Useful constraints on the orbits and mass ratios of astrometric binariesin the Hipparcos catalog are derived from the measured proper motiondifferences of Hipparcos and Tycho-2 (Δμ), accelerations ofproper motions (μ˙), and second derivatives of proper motions(μ̈). It is shown how, in some cases, statistical bounds can beestimated for the masses of the secondary components. Two catalogs ofastrometric binaries are generated, one of binaries with significantproper motion differences and the other of binaries with significantaccelerations of their proper motions. Mathematical relations betweenthe astrometric observables Δμ, μ˙, and μ̈ andthe orbital elements are derived in the appendices. We find a remarkabledifference between the distribution of spectral types of stars withlarge accelerations but small proper motion differences and that ofstars with large proper motion differences but insignificantaccelerations. The spectral type distribution for the former sample ofbinaries is the same as the general distribution of all stars in theHipparcos catalog, whereas the latter sample is clearly dominated bysolar-type stars, with an obvious dearth of blue stars. We point outthat the latter set includes mostly binaries with long periods (longerthan about 6 yr).

Astrophysics in 2004
In this 14th edition of ApXX,1 we bring you the Sun (§ 2) and Stars(§ 4), the Moon and Planets (§ 3), a truly binary pulsar(§ 5), a kinematic apology (§ 6), the whole universe(§§ 7 and 8), reconsideration of old settled (§ 9) andunsettled (§ 10) issues, and some things that happen only on Earth,some indeed only in these reviews (§§ 10 and 11).

A planet-sized transiting star around OGLE-TR-122. Accurate mass and radius near the hydrogen-burning limit
We report the discovery and characterisation of OGLE-TR-122b, thesmallest main-sequence star to date with a direct radius determination.OGLE-TR-122b transits around its solar-type primary every 7.3-days. WithM=0.092±0.009 M_ȯ andR=0.120+0.020-0.013 R_ȯ, it is by far thesmallest known eclipsing M-dwarf. The derived mass and radius forOGLE-TR-122b are in agreement with the theoretical expectations.OGLE-TR-122b is the first observational evidence that stars can indeedhave radii comparable or even smaller than giant planets. In such cases,the photometric signal is exactly that of a transiting planet and thetrue nature of the companion can only be determined with high-resolutionspectroscopy.Based on observations collected with the VLT/UT2 Kueyen telescope(Paranal Observatory, ESO, Chile) using the FLAMES+UVES spectrograph(program ID 072.C-191).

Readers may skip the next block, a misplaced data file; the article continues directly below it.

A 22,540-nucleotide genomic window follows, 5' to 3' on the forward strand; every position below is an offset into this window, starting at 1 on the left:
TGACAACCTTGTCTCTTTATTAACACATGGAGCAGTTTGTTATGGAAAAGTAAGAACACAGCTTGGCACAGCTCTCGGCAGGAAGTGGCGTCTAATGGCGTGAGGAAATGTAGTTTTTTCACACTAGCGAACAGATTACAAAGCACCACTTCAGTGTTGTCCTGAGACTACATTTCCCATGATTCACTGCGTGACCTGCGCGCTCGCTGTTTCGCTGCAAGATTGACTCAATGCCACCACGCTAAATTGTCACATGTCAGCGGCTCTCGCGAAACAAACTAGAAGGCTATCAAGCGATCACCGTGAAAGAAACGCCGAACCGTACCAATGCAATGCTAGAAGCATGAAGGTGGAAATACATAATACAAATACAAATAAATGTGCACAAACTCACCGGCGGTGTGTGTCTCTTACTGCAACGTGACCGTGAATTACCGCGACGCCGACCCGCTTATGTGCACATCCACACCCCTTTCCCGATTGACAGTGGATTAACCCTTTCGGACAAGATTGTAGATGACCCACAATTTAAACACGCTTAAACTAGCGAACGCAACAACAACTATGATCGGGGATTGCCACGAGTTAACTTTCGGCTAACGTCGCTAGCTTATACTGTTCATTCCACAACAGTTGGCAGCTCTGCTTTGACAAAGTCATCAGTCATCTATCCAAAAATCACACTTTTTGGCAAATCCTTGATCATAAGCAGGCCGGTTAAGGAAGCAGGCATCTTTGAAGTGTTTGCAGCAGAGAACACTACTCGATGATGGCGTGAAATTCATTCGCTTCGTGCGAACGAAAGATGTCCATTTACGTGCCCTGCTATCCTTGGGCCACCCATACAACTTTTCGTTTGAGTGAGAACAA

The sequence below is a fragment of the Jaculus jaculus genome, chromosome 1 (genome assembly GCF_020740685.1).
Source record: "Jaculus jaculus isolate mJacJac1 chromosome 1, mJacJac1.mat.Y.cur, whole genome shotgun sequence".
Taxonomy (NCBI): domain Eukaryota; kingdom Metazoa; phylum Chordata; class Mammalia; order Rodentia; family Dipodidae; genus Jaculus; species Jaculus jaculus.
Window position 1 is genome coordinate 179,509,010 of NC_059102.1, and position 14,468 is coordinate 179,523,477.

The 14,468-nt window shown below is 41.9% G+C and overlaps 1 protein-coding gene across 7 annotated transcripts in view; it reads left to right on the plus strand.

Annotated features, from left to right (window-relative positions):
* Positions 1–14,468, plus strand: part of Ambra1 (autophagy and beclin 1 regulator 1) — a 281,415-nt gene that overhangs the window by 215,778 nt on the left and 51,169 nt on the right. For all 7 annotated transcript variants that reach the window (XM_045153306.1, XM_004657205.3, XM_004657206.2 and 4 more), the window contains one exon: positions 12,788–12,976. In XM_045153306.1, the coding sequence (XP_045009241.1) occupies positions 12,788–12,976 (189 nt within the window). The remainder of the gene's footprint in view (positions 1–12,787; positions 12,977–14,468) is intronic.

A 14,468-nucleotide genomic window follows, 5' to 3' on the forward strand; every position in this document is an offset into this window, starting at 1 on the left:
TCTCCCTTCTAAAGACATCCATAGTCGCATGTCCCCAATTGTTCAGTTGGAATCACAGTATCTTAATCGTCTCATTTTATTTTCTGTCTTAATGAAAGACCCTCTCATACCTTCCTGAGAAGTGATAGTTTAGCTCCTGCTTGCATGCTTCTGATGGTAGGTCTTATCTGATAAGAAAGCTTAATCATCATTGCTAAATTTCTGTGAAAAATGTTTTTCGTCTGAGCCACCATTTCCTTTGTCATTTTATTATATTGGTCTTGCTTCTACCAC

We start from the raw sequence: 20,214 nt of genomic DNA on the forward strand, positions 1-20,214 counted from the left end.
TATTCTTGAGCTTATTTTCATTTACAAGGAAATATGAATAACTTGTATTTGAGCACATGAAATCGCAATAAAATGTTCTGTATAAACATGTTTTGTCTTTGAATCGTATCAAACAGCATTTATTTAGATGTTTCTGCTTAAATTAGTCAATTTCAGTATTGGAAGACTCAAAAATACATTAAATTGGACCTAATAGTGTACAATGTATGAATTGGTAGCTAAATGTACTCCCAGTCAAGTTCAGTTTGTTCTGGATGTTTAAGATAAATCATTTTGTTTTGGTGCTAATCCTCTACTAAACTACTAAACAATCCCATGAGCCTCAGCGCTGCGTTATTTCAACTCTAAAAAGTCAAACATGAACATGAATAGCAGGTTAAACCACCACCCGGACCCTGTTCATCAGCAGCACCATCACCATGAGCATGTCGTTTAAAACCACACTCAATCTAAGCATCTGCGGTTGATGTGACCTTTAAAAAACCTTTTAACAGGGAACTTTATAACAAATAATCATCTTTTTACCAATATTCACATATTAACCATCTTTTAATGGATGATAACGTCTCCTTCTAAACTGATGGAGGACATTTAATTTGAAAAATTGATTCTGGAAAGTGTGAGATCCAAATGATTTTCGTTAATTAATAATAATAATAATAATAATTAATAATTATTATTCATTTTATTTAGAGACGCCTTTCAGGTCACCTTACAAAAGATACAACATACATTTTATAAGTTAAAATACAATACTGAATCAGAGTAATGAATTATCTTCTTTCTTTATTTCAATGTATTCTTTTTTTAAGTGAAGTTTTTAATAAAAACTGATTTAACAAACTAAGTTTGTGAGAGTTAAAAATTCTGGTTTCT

CHARM2: An updated Catalog of High Angular Resolution Measurements
We present an update of the Catalog of High Angular ResolutionMeasurements (CHARM, Richichi & Percheron \cite{CHARM}, A&A,386, 492), which includes results available until July 2004. CHARM2 is acompilation of direct measurements by high angular resolution methods,as well as indirect estimates of stellar diameters. Its main goal is toprovide a reference list of sources which can be used for calibrationand verification observations with long-baseline optical and near-IRinterferometers. Single and binary stars are included, as are complexobjects from circumstellar shells to extragalactic sources. The presentupdate provides an increase of almost a factor of two over the previousedition. Additionally, it includes several corrections and improvements,as well as a cross-check with the valuable public release observationsof the ESO Very Large Telescope Interferometer (VLTI). A total of 8231entries for 3238 unique sources are now present in CHARM2. Thisrepresents an increase of a factor of 3.4 and 2.0, respectively, overthe contents of the previous version of CHARM.The catalog is only available in electronic form at the CDS viaanonymous ftp to cdsarc.u-strasbg.fr ( or via http://cdsweb.u-strasbg.fr/cgi-bin/qcat?J/A+A/431/773